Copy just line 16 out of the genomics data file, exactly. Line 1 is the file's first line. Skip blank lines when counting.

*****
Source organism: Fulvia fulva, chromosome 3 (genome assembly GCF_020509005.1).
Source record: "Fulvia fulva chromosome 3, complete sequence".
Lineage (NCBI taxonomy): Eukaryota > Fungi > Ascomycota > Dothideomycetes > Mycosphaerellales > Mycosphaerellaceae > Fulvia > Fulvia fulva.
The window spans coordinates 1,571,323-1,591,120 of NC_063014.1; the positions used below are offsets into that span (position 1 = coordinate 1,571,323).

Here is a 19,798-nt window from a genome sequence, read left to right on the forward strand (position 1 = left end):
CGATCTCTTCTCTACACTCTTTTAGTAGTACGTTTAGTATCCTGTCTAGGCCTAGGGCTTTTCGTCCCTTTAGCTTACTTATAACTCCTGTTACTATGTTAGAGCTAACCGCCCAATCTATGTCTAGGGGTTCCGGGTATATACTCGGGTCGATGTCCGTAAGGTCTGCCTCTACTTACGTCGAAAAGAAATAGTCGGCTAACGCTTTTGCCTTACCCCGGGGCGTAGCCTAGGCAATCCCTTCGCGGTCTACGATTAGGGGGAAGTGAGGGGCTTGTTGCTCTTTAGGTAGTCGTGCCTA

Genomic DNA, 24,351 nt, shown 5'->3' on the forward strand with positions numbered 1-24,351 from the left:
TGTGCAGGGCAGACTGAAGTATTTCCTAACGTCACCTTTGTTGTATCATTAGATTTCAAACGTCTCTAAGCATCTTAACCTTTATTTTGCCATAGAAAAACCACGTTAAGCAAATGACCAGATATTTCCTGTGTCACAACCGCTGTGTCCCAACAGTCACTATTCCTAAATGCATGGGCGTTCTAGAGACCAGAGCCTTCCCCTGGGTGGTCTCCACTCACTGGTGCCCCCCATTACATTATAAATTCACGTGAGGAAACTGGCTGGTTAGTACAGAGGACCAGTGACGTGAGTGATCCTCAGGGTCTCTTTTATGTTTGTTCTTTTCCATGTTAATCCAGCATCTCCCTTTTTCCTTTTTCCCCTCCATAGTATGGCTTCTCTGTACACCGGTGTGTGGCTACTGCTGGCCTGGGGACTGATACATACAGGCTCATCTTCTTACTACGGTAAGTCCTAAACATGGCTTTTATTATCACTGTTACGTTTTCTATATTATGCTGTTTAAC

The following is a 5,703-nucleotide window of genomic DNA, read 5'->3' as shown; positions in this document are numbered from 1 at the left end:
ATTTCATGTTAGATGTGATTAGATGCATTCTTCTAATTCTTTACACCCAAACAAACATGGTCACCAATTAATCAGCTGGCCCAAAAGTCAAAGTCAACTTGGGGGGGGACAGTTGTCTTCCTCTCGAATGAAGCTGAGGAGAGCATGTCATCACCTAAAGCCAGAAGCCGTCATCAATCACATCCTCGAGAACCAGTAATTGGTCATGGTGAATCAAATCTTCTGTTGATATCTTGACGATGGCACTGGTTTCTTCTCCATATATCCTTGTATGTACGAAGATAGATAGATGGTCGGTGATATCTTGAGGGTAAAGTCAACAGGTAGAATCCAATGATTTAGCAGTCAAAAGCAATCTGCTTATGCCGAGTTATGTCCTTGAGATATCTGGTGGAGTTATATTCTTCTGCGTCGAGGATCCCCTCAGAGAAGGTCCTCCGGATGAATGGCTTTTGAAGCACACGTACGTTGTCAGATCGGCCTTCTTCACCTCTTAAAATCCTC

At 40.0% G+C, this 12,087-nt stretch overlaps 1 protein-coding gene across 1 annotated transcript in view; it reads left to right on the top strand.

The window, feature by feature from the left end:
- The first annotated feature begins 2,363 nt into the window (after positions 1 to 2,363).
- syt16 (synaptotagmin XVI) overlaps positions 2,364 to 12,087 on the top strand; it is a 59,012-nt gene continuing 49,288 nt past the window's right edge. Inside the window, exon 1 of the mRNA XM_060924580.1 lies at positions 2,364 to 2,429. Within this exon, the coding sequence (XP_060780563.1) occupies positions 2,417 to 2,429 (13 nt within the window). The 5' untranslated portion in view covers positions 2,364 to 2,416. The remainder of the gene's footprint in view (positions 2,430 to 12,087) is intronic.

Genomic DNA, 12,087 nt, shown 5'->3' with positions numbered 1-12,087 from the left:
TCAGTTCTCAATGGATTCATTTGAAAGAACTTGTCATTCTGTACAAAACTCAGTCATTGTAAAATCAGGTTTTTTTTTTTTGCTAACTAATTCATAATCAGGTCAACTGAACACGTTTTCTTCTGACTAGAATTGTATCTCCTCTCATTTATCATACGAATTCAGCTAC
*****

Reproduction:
TCAGTTCTCAATGGATTCATTTGAAAGAACTTGTCATTCTGTACAAAACTCAGTCATTGTAAAATCAGGTTTTTTTTTTTTGCTAACTAATTCATAATCAGGTCAACTGAACACGTTTTCTTCTGACTAGAATTGTATCTCCTCTCATTTATCATACGAATTCAGCTAC